So, here we are, three years after the last festival was rudely interrupted by the pandemic, the crucial VAULT Festival returns to provide a space where emerging artists from all over the country can try out their ideas. It’s a great place to see where theatre might be going, and it’s needed more than ever when the pandemic has wrought such damage to theatre’s talent pipelines; the Edinburgh Fringe gets ever more expensive and inaccessible for many artists, and funding cuts to outfits, such as Hampstead Theatre and the Stockroom, do damage to new writing.
But the other thing which the VAULT Festival also provides is a unique experience for audiences who can have a great night out, while supporting rising artists. The atmosphere is loud and energising, audiences and artists mingle side by side, and plenty of people initially just go for a drink and then take in a couple of shows on the spur of the moment. The pricing policy for shows reflects that and encourages audiences in their lucky dip approach.
It's a festival when, on any evening, being adventurous often pays dividends, not least because so many (but not all) of the companies involved do not have long track records or are trying out work at a very early stage. Last year’s brilliant Edinburgh hit, SAP, began life at the Vaults in 2019 and comes to Soho in April. So too did Joseph Charlton’s Anna, which then found its way to the West End and the Harold Pinter Theatre when theatres started re-opening in 2021. So, it’s definitely a place to spot future hits and hit makers.
In these circumstances, making any selection in advance may feel as if it’s unnecessary and beside the point. I’d agree, but below are a few shows in the first week that have caught my eye and which should certainly be worth your time. But do browse the website yourself.
Image from Chronic Insanity's All Falls Down.
All Falls Down is the latest from Nottingham-based company Chronic Insanity. Fifteen members of the audience (blindfolds optional) must help a group of friends get out of the wilderness after their plane crashes. But there are nasties lurking. It sounds a bit like Lost, but in theatre form and it has already had a couple of successful try outs and is developing all the time. Tue 24 Jan - Sat 28 Jan 2023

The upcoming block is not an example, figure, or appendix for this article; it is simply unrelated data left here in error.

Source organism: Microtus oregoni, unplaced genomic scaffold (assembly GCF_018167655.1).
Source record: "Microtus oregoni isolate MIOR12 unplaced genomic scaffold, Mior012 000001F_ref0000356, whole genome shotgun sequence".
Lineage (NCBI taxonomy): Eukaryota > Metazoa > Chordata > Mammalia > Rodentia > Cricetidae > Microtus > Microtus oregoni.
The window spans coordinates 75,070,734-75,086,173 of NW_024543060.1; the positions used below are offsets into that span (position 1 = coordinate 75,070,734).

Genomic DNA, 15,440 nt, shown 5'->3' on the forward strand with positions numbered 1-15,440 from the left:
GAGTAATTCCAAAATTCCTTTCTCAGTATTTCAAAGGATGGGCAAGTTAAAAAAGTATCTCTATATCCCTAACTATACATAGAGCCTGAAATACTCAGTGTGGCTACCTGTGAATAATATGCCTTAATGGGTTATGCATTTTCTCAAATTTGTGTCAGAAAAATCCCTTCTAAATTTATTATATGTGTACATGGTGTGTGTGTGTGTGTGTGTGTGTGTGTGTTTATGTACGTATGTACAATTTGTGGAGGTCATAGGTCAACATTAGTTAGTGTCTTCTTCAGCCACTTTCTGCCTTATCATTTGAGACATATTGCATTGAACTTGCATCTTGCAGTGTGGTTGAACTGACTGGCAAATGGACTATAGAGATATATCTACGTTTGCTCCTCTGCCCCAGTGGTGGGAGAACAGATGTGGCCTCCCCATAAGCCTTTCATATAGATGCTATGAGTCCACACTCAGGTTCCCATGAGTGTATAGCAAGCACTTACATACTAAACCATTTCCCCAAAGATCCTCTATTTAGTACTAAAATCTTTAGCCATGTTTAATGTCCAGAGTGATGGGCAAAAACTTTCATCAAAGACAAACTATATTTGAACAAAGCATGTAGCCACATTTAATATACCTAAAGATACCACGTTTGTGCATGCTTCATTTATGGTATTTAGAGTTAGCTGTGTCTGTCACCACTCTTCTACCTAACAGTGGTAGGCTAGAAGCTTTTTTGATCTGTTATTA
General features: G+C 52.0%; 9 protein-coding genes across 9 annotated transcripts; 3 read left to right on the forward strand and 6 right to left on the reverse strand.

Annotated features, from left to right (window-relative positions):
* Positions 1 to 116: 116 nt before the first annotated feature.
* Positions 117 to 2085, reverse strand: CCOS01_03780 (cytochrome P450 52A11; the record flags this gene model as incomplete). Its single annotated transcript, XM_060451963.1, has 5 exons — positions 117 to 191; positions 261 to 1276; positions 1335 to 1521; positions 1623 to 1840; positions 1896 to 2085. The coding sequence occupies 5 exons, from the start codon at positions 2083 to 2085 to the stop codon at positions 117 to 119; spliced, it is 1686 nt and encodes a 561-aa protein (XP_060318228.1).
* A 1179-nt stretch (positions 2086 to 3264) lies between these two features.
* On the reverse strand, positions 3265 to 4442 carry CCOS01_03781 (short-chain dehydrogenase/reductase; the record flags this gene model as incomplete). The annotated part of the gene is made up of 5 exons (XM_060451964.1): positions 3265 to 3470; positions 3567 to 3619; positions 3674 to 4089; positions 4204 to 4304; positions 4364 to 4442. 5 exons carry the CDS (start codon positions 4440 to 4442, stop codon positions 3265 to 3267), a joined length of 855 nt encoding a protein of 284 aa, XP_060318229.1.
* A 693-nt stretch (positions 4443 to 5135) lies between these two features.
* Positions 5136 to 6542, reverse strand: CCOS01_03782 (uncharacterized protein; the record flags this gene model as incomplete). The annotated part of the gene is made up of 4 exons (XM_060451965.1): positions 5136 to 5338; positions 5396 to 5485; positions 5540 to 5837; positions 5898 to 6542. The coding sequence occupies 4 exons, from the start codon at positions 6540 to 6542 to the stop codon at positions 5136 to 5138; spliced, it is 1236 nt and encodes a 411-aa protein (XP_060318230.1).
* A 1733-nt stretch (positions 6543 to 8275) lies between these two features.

Caceroleo comes with a good pedigree with Polish director Nastazja Domaradzka (very much starting to make a name for herself both in the UK and Europe) collaborating with US writer and performer Rhys Hastings on his play which considers whether the arts’ safe spaces are quite as safe as they claim. Tue 24 Jan - Sun 29 Jan 2023
There is a Polish connection, too, in Remi Rachuba’s Intruder/Intruz, a bilingual autobiographical monologue about an actor who moves to Scotland and experiences a vicious attack. The play was at Summerhall during the Edinburgh Fringe where it gained momentum and has been short-listed for several new writing awards. It runs on Sat 28 Jan and Sun 29 Jan, and so too do Zoo Indigo’s Don’t Leave Me This Way, a multi-lingual exploration of European identity; and Butchered from new female-led West Midlands company Expial Atrocious. The latter tells of a sausage maker and his apprentice who work in a kitchen where dreams go to die, and it channels the absurdist comedy of Alfred Jarry.
Image from Vertebra Theatre’s An Ice Thing to Say.
It's not all fledgling makers because in week one, begining on Sun 29 Jan, there is a chance to see the hugely engaging storyteller James Rowland try out his latest show in progress, Piece of Work, the story of two brothers and a chicken burger. Or try Vertebra Theatre’s An Ice Thing to Say, which includes a melting ice installation and physical theatre to explore the climate emergency from Fri 27th through Sun 29th January. Or how about a musical? In Clay (Tue 24 Jan - Sun 29 Jan) is a one-woman musical with jazzy influences about a potter who muses on the nature of creativity, and which has already had try-outs at The Other Palace and New Wimbledon Theatre Studio.
From further afield comes Jason (Tue 24 Jan - Sun 29 Jan), an American production from US company The Goat Exchange. The show transposes Shirley Clarke’s cult 1967 film Portrait of Jason, about a young black queer man, to the stage and in the process asks what was left in and out of the original film and how does that affect how we view it? I like the sound of Project Atom Boi (Tue 24 Jan - Sun 29 Jan), created by a migrant-led creative team exploring the historical relationship of the USSR and China and Doomerism. Sounds ambitious. Cultural dislocation is considered too in Faizal Abdullah’s Siapa Yang Bawa Melayu aku Pergi? (Who took my Malay Away), a solo performance lecture investigating the Malay culture, language and community. Sat 28 Jan - Sun 29 Jan and Sat 4 Feb - Sun 5 Feb.
Cover image from Faizal Abdullah’s Siapa Yang Bawa Melayu aku Pergi? (Who took my Malay Away).